Shark-Infested Blogger

June 4, 2010 1:19 PM

Interview With Randy Hahn, Continued

There were a couple questions that led to some tense moments in the interview. It was a learning experience for a novice interviewer.

For one, I did let my own viewpoint bleed through with a couple poorly-chosen words. For instance, I said the Sharks were "outworked" in front of the net, something I do believe and that is corroborated by Todd McLellan and Doug Wilson talking about needing players to have the will to get six inches closer to the goalie.

Nevertheless, a question should be neutral, and the choice of that word was not. Unintentionally, I had called on him to agree with something not factual, but my opinion. While I have enough substantiation to make that opinion credible, it is the interviewer's job to be impartial.

Because of the complications in Mr. Hahn's answer stemming from this mistake, I am presenting this segment of the article completely unedited, including the words we use in conversation when we are considering a response. (My part of the conversation is in italics.) From it, you can see how the mistake caused more of those words, especially as I scrambled to rephrase the question through his objection to it:

Um, one consistent deficiency of every Sharks playoffs post-lockout has been diminished scoring--scoring less than they scored during the regular season. Um, this year in the Western Conference, scoring was actually up, uh for--from the regular season averages for every team except the Sharks and the Avalanche, who of course only played the Sharks.

Um, the team continues to talk about screening the opposing goalie, getting close to the net, um, yet continually gets outworked in front of the nets. For instance, Chicago scored three screened goals to the Sharks' one, uh, in the conference much do you contribute to a lack of execution, how much of it is a gameplan issue, how much of it might be having the wrong personnel, including, uh, one of the things I've heard mentioned is Nabokov being a smaller-than-average goalie, that perhaps the Sharks don't want to try to fight with the screens in front because it'll screen him all the more...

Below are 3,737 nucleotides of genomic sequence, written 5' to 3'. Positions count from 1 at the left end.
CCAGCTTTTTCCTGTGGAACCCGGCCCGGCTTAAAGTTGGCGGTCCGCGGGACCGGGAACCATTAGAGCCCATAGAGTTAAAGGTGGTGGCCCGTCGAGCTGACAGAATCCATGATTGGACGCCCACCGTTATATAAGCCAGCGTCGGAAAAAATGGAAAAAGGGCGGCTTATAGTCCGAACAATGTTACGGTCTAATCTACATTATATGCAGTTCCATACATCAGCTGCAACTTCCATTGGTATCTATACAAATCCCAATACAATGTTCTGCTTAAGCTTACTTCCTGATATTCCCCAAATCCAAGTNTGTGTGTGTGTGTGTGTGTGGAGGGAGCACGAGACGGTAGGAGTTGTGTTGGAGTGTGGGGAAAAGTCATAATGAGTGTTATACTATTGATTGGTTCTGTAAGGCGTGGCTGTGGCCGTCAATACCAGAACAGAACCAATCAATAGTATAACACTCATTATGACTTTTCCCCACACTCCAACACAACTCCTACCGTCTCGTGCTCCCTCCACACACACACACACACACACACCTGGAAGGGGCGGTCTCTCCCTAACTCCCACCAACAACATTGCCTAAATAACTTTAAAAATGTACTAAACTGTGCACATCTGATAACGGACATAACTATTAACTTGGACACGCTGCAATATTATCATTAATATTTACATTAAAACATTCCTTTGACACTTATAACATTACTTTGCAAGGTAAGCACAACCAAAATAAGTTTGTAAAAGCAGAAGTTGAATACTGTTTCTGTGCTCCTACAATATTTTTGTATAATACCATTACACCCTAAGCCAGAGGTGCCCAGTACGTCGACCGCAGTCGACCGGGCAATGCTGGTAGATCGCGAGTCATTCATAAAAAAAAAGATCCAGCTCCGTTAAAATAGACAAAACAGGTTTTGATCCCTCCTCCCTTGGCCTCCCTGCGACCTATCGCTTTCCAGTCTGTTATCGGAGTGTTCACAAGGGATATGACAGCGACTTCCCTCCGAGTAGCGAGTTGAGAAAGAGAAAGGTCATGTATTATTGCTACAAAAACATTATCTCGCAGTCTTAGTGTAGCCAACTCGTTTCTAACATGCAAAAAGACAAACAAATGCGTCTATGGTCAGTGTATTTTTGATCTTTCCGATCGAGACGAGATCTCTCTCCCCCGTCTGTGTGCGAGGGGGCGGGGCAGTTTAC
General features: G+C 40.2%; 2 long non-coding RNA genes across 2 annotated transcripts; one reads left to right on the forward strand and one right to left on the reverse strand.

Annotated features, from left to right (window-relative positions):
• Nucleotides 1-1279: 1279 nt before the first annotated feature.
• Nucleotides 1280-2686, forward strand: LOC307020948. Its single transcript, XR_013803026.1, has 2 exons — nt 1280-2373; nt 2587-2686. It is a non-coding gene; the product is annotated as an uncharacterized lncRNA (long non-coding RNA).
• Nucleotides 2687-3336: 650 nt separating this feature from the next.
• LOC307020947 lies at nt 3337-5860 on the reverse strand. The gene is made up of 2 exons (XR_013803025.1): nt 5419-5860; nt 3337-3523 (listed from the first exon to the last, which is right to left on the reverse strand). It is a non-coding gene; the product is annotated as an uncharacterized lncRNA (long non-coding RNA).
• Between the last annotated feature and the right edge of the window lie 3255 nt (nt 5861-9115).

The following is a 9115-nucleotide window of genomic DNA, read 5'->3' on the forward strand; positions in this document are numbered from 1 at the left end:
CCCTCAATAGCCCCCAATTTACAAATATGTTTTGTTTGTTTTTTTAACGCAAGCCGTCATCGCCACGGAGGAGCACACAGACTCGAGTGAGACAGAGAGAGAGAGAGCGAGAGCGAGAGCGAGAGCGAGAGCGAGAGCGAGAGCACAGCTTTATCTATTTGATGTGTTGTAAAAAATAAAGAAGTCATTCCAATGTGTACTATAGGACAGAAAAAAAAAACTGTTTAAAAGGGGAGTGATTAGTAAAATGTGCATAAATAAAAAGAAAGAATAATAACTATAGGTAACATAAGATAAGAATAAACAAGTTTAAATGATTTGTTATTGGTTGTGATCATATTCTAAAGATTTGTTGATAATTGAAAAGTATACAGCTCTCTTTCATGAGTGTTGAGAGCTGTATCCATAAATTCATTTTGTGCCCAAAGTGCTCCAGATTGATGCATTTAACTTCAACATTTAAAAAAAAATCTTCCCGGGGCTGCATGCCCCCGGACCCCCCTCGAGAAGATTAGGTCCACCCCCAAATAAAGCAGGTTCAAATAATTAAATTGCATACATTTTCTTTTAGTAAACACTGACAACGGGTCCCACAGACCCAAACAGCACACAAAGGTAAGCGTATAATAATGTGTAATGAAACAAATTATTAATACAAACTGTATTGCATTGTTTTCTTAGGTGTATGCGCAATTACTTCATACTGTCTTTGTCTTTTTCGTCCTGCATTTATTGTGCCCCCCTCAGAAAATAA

I'm here--so I'm just wondering how much of it is--

3533949136_c25c16b250.jpgWell, number one you're asking me to agree with some suppositions at the beginning of your question--you're kinda puttin' words in my mouth, and--and--and, one of those is that the Sharks continually get outworked and I'm not going to agree with that.


I--I--I think that's an unfair generalisation.


Is that what you're asking me? Do the Sharks continually get outworked? If that's what you're asking me then I would say no.

Um, no what I'm asking is um, with--

That was a pretty loaded question.

Alright. Okay, fair enough. Um, what I'm saying is um--

Are you asking me why do I think the Sharks scoring went down in the playoff this year compared to everybody else?

Well, specifically I am looking at the Chicago series in which the Sharks had one goal in which (Antti) Niemi was screened and Chicago had three. So, um, perhaps instead of the term outworked I should have used out-performed. Um--

I'll make it a lot simpler for you: The Blackhawks got better goaltending than the San Jose Sharks did in the series. That's--the Sharks were beaten by a better team. They weren't a lot better than the Sharks, but they were better--scored more, were better defensively, and their goaltending was better.

So you know, their scorers were better than ours, and you know who our scorers are: they're (Dany)Heatley and (Patrick) Marleau and (Devin) Setoguchi and--and (Joe) Pavelski and (Ryane) Clowe. Uh, with--with the one exception of Marleau, that group didn't score. And, uh, defensively, uh, Duncan Keith and Brent Seabrook and Brian Campbell outplayed Dan Boyle, Rob Blake, and whoever you wanna pick as the third defenceman in that group that needs to be in that group--Marc-Edouard Vlasic, for example.

Right, that would be my choice, too.

I don't think that they outplayed them by a lot, but they outplayed them by enough to beat them by a goal in every game with the exception of Game Two. And Niemi was the difference as he's been now in the Finals, especially (Monday) night--he was a little bit better than Nabokov. Uh, now I'm not gonna say anyone worked any harder.

You know another one of those things I hate is "They wanted it more." No they didn't. We wanted it just as much as the Blackhawks wanted it. Every guy there wants it. They wanna win the Stanley Cup--most of them have never won it. So it's not about wanting it or being unprepared to do the work to get it.

It's just that sometimes the people you play are a little bit better. And better can be faster uh, and younger--that can equal better. And in today's NHL, you're finding that if you're a team that's fast, and fast usually is equated to youth, uh, that's a big edge to have now in the NHL, 'cause the Blackhawks are the fastest team in the league. Not just that they skate fast, they play fast.

They--they--they--you know if you watch them, when they initiate a play that they sometimes--they're--they're too fast. They get screwed up because they're trying to play so fast all the time. You can execute that game by playing really fast, you can get a team that can't handle that in a lotta trouble.

The Blackhawks played really fast, and I--I think the combination of them playing really fast led to them being a little bit better offensively and defensively. And then when you talk about goaltending, Niemi just played a little bit better than Nabokov.

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